Difference between revisions of "Oklahoma History"

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''[[United States|United States]] &gt; [[Oklahoma ]] &gt; Oklahoma History''  
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''[[United States|United States]] [[Image:Gotoarrow.png]]  [[Oklahoma]] [[Image:Gotoarrow.png]] Oklahoma History''  
==Brief History==
+
 
The following important events in the history of [[Oklahoma ]] affected political jurisdictions, family movements, and record keeping
+
== Introduction  ==
 +
 
 +
Effective family history research requires some understanding of the historical events that affected your family and the records about them. Learning about wars, governments, laws, migrations, and religious trends can help you understand political boundaries, family movements, and settlement patterns.
 +
 
 +
State, county, and local histories often contain biographical sketches of local citizens, including important genealogical information. This may be one of the best sources of information for some families.
 +
 
 +
== Historical Content  ==
 +
 
 +
Histories are great sources of genealogical information. Many contain biographical information about individuals who lived in the area, including:
 +
 
 +
{| class="FCK__ShowTableBorders" width="80%"
 +
|-
 +
| valign="top" |
 +
*Parents' names
 +
*Maiden names of women
 +
*Place of birth, death, or marriage
 +
 
 +
| valign="top" |
 +
*Occupation
 +
*Migration
 +
*Military service
 +
 
 +
| valign="top" |
 +
*Descendants
 +
 
 +
|}
 +
 
 +
== Brief History ==
 +
 
 +
The following important events in the history of [[Oklahoma]] affected political jurisdictions, family movements, and record keeping  
 +
 
 
*'''1803:''' The United States acquired most of the area that is now [[Oklahoma]] as part of the Louisiana Purchase. The panhandle remained under Spanish control. The Quapaw, Osage, Oto, and other Indian tribes arrived about this time.  
 
*'''1803:''' The United States acquired most of the area that is now [[Oklahoma]] as part of the Louisiana Purchase. The panhandle remained under Spanish control. The Quapaw, Osage, Oto, and other Indian tribes arrived about this time.  
 
*'''1812:''' Most of present-day Oklahoma became part of the Missouri Territory.  
 
*'''1812:''' Most of present-day Oklahoma became part of the Missouri Territory.  
Line 19: Line 49:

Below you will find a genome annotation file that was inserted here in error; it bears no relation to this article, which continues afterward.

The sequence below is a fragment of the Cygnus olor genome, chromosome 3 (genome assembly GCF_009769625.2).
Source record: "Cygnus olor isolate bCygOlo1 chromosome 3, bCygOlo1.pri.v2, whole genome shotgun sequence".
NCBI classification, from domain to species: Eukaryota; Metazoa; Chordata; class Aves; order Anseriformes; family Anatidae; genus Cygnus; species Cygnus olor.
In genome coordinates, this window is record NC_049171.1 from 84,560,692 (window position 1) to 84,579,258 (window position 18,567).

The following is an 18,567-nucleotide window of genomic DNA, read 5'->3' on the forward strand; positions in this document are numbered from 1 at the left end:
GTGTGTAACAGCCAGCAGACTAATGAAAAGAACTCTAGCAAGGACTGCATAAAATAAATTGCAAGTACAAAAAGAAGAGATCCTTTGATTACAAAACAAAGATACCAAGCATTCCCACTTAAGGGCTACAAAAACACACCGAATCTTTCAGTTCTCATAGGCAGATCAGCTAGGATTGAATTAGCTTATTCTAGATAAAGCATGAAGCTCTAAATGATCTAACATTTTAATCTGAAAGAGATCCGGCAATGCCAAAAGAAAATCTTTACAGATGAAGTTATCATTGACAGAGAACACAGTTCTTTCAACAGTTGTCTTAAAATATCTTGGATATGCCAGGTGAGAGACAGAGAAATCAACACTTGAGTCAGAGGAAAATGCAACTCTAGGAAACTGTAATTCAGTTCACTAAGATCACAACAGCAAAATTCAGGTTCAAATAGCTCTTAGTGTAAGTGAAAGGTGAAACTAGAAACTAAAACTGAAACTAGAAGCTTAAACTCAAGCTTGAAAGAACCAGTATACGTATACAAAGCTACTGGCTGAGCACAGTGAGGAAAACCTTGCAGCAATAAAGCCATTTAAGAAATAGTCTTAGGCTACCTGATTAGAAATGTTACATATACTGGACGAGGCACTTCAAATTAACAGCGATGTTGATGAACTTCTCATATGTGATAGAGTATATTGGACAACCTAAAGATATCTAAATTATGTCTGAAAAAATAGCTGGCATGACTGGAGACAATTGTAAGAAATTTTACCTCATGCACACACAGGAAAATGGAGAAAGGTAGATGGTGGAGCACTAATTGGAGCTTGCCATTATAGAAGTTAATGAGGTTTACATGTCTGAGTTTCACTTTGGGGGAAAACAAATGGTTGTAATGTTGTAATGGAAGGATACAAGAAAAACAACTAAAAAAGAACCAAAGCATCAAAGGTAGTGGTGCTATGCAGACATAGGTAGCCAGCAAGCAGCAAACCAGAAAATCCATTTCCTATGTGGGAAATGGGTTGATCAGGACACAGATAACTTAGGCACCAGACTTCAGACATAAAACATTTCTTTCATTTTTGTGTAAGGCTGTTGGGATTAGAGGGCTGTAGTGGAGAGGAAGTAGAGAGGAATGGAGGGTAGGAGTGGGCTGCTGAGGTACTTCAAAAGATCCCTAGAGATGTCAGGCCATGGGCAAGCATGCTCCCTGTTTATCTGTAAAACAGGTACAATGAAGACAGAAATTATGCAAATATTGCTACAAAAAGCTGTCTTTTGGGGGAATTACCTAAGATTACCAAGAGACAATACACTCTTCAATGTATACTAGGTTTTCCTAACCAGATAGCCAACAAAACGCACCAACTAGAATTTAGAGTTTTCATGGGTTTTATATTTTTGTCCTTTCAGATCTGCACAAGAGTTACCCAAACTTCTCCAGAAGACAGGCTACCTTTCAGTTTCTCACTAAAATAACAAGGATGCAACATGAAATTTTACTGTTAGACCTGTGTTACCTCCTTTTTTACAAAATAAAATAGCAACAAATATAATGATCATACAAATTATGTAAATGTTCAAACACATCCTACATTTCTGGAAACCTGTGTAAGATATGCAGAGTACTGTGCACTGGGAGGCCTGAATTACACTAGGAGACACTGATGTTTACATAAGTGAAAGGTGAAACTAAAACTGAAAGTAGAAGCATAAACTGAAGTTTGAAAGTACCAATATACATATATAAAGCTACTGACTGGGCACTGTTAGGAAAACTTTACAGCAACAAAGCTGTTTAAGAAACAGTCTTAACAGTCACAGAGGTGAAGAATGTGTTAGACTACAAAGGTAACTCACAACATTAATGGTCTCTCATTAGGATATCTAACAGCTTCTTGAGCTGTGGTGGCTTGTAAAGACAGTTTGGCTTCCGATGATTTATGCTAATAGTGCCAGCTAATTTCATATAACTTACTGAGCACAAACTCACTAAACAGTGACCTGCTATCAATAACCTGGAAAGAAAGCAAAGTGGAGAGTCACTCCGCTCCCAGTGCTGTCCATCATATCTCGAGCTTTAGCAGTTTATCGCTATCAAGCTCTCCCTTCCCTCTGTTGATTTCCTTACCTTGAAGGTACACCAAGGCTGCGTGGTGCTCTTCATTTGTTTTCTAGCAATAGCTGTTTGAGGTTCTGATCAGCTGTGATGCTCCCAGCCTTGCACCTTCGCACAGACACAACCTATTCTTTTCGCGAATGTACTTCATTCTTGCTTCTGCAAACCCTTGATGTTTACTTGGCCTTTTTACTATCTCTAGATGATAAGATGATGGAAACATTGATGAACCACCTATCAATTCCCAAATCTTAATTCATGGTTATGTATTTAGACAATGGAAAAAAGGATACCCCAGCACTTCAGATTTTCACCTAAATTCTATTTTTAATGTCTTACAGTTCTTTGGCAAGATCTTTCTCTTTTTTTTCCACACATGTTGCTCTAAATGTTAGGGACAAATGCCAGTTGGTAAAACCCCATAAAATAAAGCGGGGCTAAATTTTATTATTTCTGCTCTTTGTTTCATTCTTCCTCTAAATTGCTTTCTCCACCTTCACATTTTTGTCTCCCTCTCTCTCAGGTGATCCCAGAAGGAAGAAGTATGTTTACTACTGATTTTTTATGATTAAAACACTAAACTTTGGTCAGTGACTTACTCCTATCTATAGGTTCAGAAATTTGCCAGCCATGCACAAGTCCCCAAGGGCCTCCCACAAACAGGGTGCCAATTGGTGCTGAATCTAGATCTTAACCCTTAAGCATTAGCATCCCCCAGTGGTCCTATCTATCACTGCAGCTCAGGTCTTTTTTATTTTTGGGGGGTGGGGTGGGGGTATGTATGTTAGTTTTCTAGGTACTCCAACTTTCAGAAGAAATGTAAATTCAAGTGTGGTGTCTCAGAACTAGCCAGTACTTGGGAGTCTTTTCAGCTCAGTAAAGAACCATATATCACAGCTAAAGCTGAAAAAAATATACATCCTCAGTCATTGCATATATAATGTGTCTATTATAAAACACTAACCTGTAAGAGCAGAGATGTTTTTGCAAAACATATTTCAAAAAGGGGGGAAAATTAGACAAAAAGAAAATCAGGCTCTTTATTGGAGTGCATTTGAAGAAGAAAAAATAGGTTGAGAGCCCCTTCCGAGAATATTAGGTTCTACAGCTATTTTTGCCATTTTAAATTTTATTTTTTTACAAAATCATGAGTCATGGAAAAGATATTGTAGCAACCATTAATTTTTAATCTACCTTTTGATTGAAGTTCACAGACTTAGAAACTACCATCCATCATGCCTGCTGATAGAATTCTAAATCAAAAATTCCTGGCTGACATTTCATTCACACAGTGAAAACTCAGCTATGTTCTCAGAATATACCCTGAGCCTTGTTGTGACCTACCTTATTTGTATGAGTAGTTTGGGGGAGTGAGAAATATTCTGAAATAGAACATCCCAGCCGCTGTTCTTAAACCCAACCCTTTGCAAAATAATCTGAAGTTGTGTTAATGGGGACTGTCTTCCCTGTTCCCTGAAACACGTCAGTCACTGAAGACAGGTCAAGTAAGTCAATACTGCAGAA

*'''1872:''' Railroads now crossed the territory.  
 
*'''1872:''' Railroads now crossed the territory.  
 
*'''1874''': Red River Uprising- Buffalo War, the Cheyenne, Arapaho, Comanche and Kiowa tribes fought white hunters in Oklahoma and Texas in an attempt to save the baffalo hersds from destruction.  
 
*'''1874''': Red River Uprising- Buffalo War, the Cheyenne, Arapaho, Comanche and Kiowa tribes fought white hunters in Oklahoma and Texas in an attempt to save the baffalo hersds from destruction.  
*'''1889:''' The federal government purchased the “Unassigned Lands” from the Indians and opened them for white settlement. The first land rush attracted about 50,000 people. For historical accounts of the land run of 1889, see Stan Hoig, The Oklahoma Land Rush of 1889. Oklahoma City, Okla.: Oklahoma Historical Society, 1984. <ref> {{FHL|351065|title-id|disp=(Family History Library Book 976.6 H2hs.)}} </ref>
+
*'''1889:''' The federal government purchased the “Unassigned Lands” from the Indians and opened them for white settlement. The first land rush attracted about 50,000 people. For historical accounts of the land run of 1889, see Stan Hoig, The Oklahoma Land Rush of 1889. Oklahoma City, Okla.: Oklahoma Historical Society, 1984. <ref>{{FHL|351065|title-id|disp=(Family History Library Book 976.6 H2hs.)}} </ref>
*'''1890-:''' The Organic Act of 1890 established the 1906 Oklahoma Territory. This act organized seven counties in the “Unassigned Lands” and the Oklahoma panhandle (“No Man's Land”) and provided for the organization of additional<br>counties as Indian governments were discontinued and surplus land was opened to settlers. During this time, the Oklahoma Territory expanded to fill western Oklahoma by gradually absorbing the following areas:  
+